Only 52 percent of Full-Time Workers of Color Earn Enough to Make Ends Meet
Just 57 percent of women and 42 percent of Latino workers earn enough working full time to cover their basic needs
SEATTLE — During this season of abundance, many full-time workers across America don’t earn enough for a single person to survive, much less to support a family. The staggeringly low percentage of women and people of color who earn a living wage is especially troubling.
“Equity in the Balance,” a report by the Alliance for a Just Society released today, details just how few women, people of color, and non-citizens in the U.S., working full-time, make a living wage — that is, earn enough income to cover basic expenses.
Only 61 percent of all full-time workers earn a wage that allows a single adult to make ends meet. Only 57 percent of women, and just 52 percent of people of color make a living wage. Just 42 percent of Latino workers earn enough to make ends meet. Among non-citizen workers, only 38 percent earn more than $15 per hour.
“A system that unjustly and persistently leaves people of color over-represented in low-wage work is economic racism,” said LeeAnn Hall, executive director of the Alliance for a Just Society. “Policies that keep women over-represented among low-wage workers is gender discrimination.
“It’s time to increase the national minimum from a $7.25 poverty wage to $15 an hour to ensure that full-time work pays enough to do more than barely survive, and so our families and economy can thrive.”
“Equity in the Balance” is a groundbreaking report, said Dorian Warren, associate professor of political science at Columbia University.
“No one in the country is talking about economic racism – and here, in this report, are the numbers that clearly illustrate its existence and its impact,” Warren said. “When people talk about poverty, race has disappeared from the conversation. The economy and race have become uncoupled in our country.”
Policies and practices in the U.S. have perpetuated low wages in jobs and industries where women and people of color primarily work.
“ ‘Equity in the Balance’ provides a stark national picture of what we’ve been seeing over the past decade in the restaurant industry, one of the largest private-sector employers in the nation. Women and people of color bear the brunt of the country’s growing income inequality gap,” said Saru Jayaraman, director of Restaurant Opportunities Centers United.
“Increasingly, the only jobs available to all people are low-wage jobs,” Jayaraman said. “The difference for women and people of color is that they are never able to move out of these jobs and into positions that will allow them to support their families.”
Women of color struggle even more, and are forced to make difficult choices to provide for their children.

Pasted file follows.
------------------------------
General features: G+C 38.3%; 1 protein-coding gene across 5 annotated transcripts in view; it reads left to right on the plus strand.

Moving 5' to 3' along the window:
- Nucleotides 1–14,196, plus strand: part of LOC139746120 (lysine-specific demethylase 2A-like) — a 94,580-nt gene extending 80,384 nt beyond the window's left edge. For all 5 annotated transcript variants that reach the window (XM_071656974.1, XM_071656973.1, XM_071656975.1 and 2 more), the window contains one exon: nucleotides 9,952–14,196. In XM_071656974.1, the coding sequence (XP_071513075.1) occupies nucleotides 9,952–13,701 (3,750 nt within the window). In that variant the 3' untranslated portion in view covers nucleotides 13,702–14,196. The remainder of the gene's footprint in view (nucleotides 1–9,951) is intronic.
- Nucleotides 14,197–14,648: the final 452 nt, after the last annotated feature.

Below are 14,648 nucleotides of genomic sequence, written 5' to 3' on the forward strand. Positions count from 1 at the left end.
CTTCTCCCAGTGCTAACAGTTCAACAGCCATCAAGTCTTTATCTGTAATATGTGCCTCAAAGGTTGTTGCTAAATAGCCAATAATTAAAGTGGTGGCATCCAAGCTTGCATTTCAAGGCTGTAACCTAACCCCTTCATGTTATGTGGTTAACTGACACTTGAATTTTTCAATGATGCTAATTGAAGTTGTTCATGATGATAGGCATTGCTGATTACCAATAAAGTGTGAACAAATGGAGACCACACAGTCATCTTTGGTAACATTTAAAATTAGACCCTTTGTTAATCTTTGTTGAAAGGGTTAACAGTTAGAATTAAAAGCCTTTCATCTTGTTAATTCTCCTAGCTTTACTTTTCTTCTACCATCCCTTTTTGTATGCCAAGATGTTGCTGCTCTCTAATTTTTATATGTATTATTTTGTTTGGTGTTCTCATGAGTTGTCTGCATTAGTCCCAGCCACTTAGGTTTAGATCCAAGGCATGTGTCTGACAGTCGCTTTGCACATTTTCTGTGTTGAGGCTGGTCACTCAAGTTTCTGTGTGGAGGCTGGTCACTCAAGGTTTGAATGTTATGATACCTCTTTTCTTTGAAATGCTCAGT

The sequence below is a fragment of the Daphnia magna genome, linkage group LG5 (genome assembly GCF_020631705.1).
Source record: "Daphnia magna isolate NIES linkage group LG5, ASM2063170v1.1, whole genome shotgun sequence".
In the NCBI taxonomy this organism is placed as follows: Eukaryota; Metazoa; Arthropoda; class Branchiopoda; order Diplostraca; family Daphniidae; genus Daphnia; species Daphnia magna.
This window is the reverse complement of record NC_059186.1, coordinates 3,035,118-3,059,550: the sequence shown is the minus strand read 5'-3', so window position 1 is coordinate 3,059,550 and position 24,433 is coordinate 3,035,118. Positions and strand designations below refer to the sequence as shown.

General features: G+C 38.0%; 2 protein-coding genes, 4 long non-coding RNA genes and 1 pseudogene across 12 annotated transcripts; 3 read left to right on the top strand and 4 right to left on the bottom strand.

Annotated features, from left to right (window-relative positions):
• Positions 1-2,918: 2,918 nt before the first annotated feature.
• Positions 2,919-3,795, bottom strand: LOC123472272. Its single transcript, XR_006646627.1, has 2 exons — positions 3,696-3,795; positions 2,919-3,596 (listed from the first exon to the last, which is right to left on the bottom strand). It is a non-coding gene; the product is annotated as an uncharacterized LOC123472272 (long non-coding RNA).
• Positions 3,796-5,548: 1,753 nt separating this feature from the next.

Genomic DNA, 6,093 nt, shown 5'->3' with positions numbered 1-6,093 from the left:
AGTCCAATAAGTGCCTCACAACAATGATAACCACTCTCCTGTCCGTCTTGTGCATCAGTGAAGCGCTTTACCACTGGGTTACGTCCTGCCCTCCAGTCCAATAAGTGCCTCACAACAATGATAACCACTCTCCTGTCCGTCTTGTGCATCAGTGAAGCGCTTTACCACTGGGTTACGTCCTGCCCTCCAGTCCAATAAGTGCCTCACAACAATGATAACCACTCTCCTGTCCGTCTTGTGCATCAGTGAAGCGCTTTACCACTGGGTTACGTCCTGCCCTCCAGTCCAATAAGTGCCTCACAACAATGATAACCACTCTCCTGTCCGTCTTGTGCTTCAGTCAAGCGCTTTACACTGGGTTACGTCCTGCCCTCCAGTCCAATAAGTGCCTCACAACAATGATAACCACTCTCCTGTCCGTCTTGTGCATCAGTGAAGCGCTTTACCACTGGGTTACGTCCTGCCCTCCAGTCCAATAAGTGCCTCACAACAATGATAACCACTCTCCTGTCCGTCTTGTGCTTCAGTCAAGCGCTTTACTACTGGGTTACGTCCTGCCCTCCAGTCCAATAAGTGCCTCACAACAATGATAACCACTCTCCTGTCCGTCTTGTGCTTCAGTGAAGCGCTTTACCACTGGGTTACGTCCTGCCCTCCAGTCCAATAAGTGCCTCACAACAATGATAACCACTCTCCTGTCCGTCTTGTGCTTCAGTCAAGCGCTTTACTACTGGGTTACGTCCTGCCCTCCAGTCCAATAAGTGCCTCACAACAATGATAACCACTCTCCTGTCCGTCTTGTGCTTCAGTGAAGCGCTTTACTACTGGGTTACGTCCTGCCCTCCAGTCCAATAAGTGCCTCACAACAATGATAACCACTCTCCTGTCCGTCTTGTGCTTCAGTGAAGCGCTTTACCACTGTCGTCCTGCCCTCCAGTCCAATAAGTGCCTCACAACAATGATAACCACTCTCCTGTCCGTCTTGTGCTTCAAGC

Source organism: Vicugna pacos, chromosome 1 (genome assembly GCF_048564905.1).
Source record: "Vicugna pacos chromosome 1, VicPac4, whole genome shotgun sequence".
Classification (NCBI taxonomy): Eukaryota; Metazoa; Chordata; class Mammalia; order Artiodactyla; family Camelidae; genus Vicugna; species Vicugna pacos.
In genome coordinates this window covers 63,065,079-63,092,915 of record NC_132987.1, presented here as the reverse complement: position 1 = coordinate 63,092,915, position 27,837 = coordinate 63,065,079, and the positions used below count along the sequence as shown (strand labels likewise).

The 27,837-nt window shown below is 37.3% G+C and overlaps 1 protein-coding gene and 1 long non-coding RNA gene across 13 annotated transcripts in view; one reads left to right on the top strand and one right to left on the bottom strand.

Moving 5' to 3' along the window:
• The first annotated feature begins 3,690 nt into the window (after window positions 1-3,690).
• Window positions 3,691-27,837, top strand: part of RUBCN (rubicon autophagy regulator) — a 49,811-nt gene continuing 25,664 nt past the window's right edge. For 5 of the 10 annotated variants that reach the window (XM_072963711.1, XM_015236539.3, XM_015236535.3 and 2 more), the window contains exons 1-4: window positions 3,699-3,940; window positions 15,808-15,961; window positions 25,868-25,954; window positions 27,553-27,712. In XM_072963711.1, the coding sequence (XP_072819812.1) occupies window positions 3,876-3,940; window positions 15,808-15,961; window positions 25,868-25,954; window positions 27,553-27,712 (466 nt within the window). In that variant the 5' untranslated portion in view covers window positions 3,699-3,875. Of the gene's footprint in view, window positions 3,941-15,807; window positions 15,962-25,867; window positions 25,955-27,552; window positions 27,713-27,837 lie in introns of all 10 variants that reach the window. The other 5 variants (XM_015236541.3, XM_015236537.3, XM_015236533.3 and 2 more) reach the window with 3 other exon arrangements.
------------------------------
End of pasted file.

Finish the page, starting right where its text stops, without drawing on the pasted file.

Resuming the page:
“For the first time in history in the U.S., women make up half of the paid labor force. Many of them are moms who are either the sole breadwinner or the primary breadwinner for their families,” said Kristin Rowe-Finkbeiner, executive director of MomsRising.
“Women’s incomes are essential to family economic security – and that economic security is critical to our nation’s overall economic health. That’s our modern reality,” said Rowe-Finkbeiner.
“Equity in the Balance” is the second report in the 2014 Job Gap Economic Prosperity Series. Alliance for a Just Society has produced Job Gap studies on jobs and wages since 1999.
Data from the Alliance’s Job Gap Study figure prominently in debates on minimum wage, paid sick days, payday lending, Medicaid and other family economic issues.
Here is a summary of the recommendations in the report:
Increase the federal minimum wage. Wages should provide enough for workers to more than make ends meet. A $15 national minimum wage would approach a living wage covers basic expenses and sets aside some savings for emergencies.
Eliminate the federal tipped minimum wage that has been stagnant at $2.13 per hour for over 20 years. That is not a formula for economic prosperity.
Invest in state and federal safety net programs, such as childcare assistance. Until there are enough living wage jobs to go around for all household types, families will continue to face tough choices.
Guarantee paid leave that includes maternity leave and parental leave to care for sick children. Many workers risk losing their jobs or income, if they are too sick to come to work or if they need to care for a sick child.
Unionize occupations and industries that pay the lowest wages, including fast food, home care and farm work to help women and people of color earn increased wages and benefits.
Prohibit pay secrecy and encourage transparency. When employers either formally or informally discourage or even forbid employees from sharing wage information, it leaves employees unaware that they are being underpaid.
Expand and Strengthen Social Security: Because women and people of color earn less, they are less able to save for retirement and forced to depend solely on Social Security.